Whirlwind trip for Kauaʻi Mayor Kawakami to capitals of Hawai’i, United States
January 26, 2023, 2:07 PM HST
Last week, Kaua’i Mayor Derek S.K. Kawakami found himself “sort of under a time crunch” jetting between the capitals of Hawai’i and the country.
He attended the opening of the 2023 Hawai‘i State Legislative Session in Honolulu on Jan. 18. The next day, he flew nearly 5,000 miles to represent Kaua‘i at the 91st Winter Meeting of the United States Conference of Mayors in Washington, D.C.
He and his team also met with Hawai‘i’s federal representatives and officials from the U.S. Army Corps of Engineers, the Department of Homeland Security and the White House Initiative on Asian Americans, Native Hawaiians and Pacific Islanders.
“This was an opportunity for us to discuss important issues for the County of Kaua‘i with mayors from across the nation,” Kawakami said in a recent press release.
Those issues, Kawakami told Kaua‘i Now in an exclusive interview, are far from unique.
“I think the biggest takeaway is, how much of the challenges that we all share,” he said. “I think sometimes – coming from Hawai‘i – we feel almost isolated from the other 49 states, as far as what issues we’re dealing with. But it’s clear and evident that the fentanyl crisis, homelessness, housing issues, workforce development and infrastructure are the big common denominators.”
Drug overdose deaths on Kaua‘i have more than quadrupled in the past 10 years, Honolulu Civil Beat reported earlier this month, listing less than five in 2012 and 18 in 2022. Resolving the island’s affordable housing crisis is a signature cause of a Kaua‘i county council member now nominated for state office; and Kawakami has repeatedly dubbed “infrastructure, infrastructure, infrastructure” as his administration’s core concern.
Kawakami provided the Hawai‘i Congressional delegation with updates about the County of Kaua‘i’s Lima Ola affordable housing project in Līhuʻe, the Kawaihau Road, Hau‘a‘ala Road, Mailihuna Road Complete Streets & Safety Improvements Project in Kapa‘a, the ‘Olohena Road Improvements project and Safe Routes to School projects recently completed at King Kaumuali‘i Elementary School in Hanamā‘ulu and Kōloa Elementary School.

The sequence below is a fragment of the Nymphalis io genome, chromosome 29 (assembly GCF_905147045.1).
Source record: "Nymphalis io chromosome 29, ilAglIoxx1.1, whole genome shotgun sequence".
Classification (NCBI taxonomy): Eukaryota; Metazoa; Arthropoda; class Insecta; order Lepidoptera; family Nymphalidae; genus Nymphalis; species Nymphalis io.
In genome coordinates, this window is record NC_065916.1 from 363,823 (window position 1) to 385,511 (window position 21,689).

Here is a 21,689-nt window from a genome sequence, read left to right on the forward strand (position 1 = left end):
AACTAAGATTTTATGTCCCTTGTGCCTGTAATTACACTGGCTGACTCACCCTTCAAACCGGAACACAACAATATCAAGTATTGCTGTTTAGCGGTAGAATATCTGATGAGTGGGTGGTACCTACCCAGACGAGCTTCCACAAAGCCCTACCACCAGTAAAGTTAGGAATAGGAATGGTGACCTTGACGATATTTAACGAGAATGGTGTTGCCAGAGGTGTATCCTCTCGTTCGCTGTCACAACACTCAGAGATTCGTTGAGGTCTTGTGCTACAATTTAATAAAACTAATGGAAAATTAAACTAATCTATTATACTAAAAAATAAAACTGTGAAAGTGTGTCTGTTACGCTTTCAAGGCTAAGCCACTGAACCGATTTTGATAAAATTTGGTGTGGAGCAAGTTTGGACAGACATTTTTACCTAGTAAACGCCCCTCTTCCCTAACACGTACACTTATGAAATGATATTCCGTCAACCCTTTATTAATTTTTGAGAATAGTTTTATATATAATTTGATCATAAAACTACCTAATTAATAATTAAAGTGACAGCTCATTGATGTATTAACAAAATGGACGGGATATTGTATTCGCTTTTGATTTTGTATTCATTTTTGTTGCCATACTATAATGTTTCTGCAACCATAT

Hawai‘i representatives on Capitol Hill in D.C. include Democratic senators Brian Schatz and Mazie Hirono and Democratic congress members Ed Case and Jill Tokuda.
Case’s congressional district is limited to the urban core of Honolulu on O‘ahu.
“Even though he’s technically not our congressional district representative, the one thing that I respect about Rep. Case is he’s always interested in hearing what our priorities are,” Kawakami said. “He always makes a point to reach out to us to see how we’re doing.”
When meeting with other federal officials, Kawakami discussed local flood control projects, TSA wait times at Līhu‘e Airport and potential county partnerships with Hawaiian Home Lands, according to the Kaua‘i mayor’s office.
The U.S. mayors’ conference included more than 260 mayors from across the nation. Mayor Kawakami was joined by Mayor of Hawai‘i County Mitch Roth and Mayor of Maui County Richard Bissen. The themes advertised by the conference included mental health, public safety, technology and innovation, infrastructure and jobs.
President Joe Biden – whose cabinet is filled with former mayors including Labor Secretary Marty Walsh (Boston), Transportation Secretary Pete Buttigieg (South Bend, Ind.) and Agriculture Secretary Tom Vilsack (Mt. Pleasant, Iowa) – addressed the conference on its fourth and final day on Jan. 20.
“You affect people’s quality of life more than any other group of people in the world,” Biden said.
Kawakami appreciates the president’s outlook.
“It’s refreshing to know we have a president that values mayors, because we’re oftentimes seen as the bottom of the totem pole, right, when you’re talking about federal, state, and then you have cities and counties,” Kawakami said. “But President Biden has basically stacked his cabinet with former mayors because I think he realizes that operationally, we’re the ones that have to execute – whether it’s infrastructure projects or responding to disasters.”